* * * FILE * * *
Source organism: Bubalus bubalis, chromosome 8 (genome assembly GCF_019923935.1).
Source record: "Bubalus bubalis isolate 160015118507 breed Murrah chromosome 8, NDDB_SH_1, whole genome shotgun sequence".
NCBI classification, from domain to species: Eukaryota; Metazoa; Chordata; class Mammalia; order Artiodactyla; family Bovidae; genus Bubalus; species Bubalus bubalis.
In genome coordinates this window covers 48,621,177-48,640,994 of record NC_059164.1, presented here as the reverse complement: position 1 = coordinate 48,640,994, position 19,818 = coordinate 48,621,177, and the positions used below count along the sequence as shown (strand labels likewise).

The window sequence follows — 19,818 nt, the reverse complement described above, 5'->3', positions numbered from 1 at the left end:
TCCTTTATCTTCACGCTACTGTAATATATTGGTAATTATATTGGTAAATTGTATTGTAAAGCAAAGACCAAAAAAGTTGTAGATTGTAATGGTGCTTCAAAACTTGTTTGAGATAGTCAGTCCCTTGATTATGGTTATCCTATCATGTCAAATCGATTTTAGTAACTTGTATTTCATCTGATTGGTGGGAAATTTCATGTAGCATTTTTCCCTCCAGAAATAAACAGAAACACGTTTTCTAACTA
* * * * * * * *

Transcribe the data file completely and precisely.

Source organism: Bubalus bubalis, chromosome 8 (genome assembly GCF_019923935.1).
Source record: "Bubalus bubalis isolate 160015118507 breed Murrah chromosome 8, NDDB_SH_1, whole genome shotgun sequence".
NCBI classification, from domain to species: Eukaryota; Metazoa; Chordata; class Mammalia; order Artiodactyla; family Bovidae; genus Bubalus; species Bubalus bubalis.
In genome coordinates this window covers 48,621,177-48,640,994 of record NC_059164.1, presented here as the reverse complement: position 1 = coordinate 48,640,994, position 19,818 = coordinate 48,621,177, and the positions used below count along the sequence as shown (strand labels likewise).

The window sequence follows — 19,818 nt, the reverse complement described above, 5'->3', positions numbered from 1 at the left end:
TCCTTTATCTTCACGCTACTGTAATATATTGGTAATTATATTGGTAAATTGTATTGTAAAGCAAAGACCAAAAAAGTTGTAGATTGTAATGGTGCTTCAAAACTTGTTTGAGATAGTCAGTCCCTTGATTATGGTTATCCTATCATGTCAAATCGATTTTAGTAACTTGTATTTCATCTGATTGGTGGGAAATTTCATGTAGCATTTTTCCCTCCAGAAATAAACAGAAACACGTTTTCTAACTA